I think some of you might be waiting for me to comment on the rather large controversy that happened last week between me and Heather Armstrong . I certainly understand this curiosity; however, except in a general way, I don’t plan to do this. In this section of my blog, I am always trying to remain as objective as possible to the issues I discuss. Although I may not always succeed in this, I do always try. On this particular topic, I have no objective feelings: therefore, it would be impossible to even attempt an objective analysis of the facts. What I decided to do, therefore, is make some general observations about online controversies that might serve as a usable takeaway for the people who come here to read about the business of blogging. See below.
1. There is a fraction of the audience who loves a fight.
Controversy for controversy’s sake is something that is greatly appealing to a portion of people. Temporary attention and traffic comes along with this.
2. There is a fraction of the audience who hates a fight.
Controversy of any kind is something that is repugnant to a portion of people. Temporary attention and traffic loss comes along with this.
3. It is more common to feel before thinking.
Most people to react to a controversy based on their feelings about the issues discussed and/or participants in the controversy before they weigh any kind of argument. It is unusual for a first reaction to a controversy to be based on logic over feelings. Though opinions might change over time, it is futile to attempt to inject a logical argument (for either side) into the overall reaction to controversy, because it mostly operates outside of logic. The process of uncovering all of the nuances of a disagreement takes far too long to uncover for most observers to bother.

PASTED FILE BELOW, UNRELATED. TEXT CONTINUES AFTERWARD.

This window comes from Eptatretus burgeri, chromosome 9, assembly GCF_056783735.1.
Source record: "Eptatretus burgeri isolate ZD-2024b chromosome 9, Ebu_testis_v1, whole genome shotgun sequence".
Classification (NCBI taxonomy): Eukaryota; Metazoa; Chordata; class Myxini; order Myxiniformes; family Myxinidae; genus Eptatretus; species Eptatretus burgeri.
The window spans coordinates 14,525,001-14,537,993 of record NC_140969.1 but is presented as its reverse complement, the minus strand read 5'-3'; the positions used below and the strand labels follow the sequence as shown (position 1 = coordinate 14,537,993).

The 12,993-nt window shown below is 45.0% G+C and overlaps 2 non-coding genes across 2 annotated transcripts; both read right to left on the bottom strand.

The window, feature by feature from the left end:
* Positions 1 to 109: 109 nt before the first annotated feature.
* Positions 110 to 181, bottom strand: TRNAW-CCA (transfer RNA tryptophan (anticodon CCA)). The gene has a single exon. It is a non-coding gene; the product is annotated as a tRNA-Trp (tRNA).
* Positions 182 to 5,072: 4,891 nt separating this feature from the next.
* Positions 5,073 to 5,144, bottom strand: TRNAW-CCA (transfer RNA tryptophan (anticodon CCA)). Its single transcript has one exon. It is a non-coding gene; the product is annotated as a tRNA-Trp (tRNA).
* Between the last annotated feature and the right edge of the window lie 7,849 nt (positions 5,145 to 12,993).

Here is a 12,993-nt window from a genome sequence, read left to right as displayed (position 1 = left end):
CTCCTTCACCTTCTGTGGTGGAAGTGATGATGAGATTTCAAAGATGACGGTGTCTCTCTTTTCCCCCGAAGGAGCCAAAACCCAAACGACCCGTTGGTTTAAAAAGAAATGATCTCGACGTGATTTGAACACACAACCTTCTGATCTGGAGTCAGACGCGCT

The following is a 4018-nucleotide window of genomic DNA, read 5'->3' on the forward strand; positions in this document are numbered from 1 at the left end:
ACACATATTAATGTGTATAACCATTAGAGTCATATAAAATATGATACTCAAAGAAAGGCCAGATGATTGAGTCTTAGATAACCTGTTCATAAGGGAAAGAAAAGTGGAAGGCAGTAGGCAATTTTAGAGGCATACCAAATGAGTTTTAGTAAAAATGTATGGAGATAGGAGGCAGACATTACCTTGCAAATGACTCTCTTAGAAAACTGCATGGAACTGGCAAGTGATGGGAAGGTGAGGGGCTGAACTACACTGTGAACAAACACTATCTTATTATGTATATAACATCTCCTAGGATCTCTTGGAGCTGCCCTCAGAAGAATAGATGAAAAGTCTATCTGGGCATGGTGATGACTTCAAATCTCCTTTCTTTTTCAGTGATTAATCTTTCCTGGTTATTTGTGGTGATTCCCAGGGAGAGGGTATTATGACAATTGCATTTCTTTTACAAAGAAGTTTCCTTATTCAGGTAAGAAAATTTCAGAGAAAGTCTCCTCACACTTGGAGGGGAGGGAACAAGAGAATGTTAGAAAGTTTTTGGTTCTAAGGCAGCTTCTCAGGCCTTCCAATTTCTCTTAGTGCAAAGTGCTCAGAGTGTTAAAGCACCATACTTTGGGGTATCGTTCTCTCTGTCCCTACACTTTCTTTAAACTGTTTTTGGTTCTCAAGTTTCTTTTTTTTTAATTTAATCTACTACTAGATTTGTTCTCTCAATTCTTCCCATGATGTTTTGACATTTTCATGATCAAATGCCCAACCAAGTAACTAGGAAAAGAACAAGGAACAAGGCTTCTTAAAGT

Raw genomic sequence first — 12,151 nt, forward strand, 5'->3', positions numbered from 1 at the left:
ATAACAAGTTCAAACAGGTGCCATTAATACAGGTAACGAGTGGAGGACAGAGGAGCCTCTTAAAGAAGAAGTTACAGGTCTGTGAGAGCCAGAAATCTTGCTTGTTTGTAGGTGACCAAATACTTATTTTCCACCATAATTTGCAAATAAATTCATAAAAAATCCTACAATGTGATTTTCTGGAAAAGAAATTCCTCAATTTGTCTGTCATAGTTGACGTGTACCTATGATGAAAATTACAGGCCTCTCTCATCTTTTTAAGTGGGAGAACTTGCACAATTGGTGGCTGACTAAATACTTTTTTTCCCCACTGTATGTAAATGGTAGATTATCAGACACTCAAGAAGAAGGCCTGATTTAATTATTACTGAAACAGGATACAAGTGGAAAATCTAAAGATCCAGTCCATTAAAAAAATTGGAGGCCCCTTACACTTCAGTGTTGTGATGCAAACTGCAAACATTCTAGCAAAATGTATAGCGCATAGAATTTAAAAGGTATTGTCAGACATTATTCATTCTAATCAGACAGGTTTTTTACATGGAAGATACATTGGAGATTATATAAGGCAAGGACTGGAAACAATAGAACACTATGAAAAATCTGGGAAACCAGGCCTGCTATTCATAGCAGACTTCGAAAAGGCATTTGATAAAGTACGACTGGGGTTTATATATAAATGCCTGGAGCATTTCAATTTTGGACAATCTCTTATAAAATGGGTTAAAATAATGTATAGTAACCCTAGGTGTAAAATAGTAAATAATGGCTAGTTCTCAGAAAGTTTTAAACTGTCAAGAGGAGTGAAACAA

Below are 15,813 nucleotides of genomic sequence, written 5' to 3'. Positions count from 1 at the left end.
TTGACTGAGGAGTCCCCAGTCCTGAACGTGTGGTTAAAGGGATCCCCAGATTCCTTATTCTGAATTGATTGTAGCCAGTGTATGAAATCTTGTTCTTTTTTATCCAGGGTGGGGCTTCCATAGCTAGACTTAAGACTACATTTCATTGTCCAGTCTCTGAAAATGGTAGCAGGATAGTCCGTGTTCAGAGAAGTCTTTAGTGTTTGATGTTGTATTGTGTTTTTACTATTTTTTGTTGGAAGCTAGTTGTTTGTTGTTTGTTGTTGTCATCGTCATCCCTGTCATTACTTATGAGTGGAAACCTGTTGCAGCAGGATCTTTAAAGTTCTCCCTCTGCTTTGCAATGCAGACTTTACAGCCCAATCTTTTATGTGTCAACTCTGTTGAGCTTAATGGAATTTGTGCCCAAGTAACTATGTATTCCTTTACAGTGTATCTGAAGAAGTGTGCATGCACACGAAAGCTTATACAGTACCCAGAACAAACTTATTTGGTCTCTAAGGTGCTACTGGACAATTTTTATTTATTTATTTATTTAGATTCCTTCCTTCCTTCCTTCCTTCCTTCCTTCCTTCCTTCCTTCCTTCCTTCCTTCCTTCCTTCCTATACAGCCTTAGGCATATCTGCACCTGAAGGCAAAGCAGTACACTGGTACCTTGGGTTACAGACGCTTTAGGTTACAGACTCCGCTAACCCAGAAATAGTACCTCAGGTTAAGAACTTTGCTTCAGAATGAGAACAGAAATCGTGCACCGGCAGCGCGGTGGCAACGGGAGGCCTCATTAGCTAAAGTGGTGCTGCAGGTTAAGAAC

4. Controversy is, generally speaking, not an effective online traffic-building tool.
Traffic spikes that result from controversy tend to be temporary (with a very few exceptions). This is true whether you are at the heart of the controversy, or if you are merely weighing in on the controversy from the sidelines. People come to figure out what happened. Then they leave. Most of them will not return unless their controversy-driven visit to your site happens to result in them finding something they had not found before. Therefore, if you are hoping to cash in by being part of a controversy, or weighing in on a controversy, this is probably not going to happen.
5. The only way to avoid controversy is not to blog.
While it is true that some bloggers attract controversy more than others, there is no way of putting your life and your opinions on the internet (or any other portion of the public sphere) without putting yourself at risk for controversy. People will develop good and bad opinions of you and your thoughts regardless. Some of these might be articulated in a blog post someday, and still others may not ever see the light of day. Even the most universally beloved bloggers have found themselves the targets of criticism on occasion — that is part of the business.
6. You cannot control criticism, but you can control how you react to it.
Given that criticism and controversy is a part of blogging, if you find yourself at the heart of a controversy, there is no point in attempting to shut it down or control it in any way. The only thing that you can do is accept it, and base all further actions on those things that you can control. Despite how it may feel, you can control what you do in the face of criticism, and you can control what you do when you’re in a storm of controversy. Decide what your best-case scenario is — given the current circumstances — and act accordingly. If you’re too close to it to decide, ask a trusted friend or, better, an uninvolved observer, for their take on your best course of action.
Finally, to all of you who have sent your support, and to those of you who continue to read here, please know that I am so grateful to have a community of readers who are interested in discussing these topics with me. The number one most common comment I receive from readers contains the words, “I don’t always agree with you, but . . .”, and I cannot imagine having it any other way. So thank you.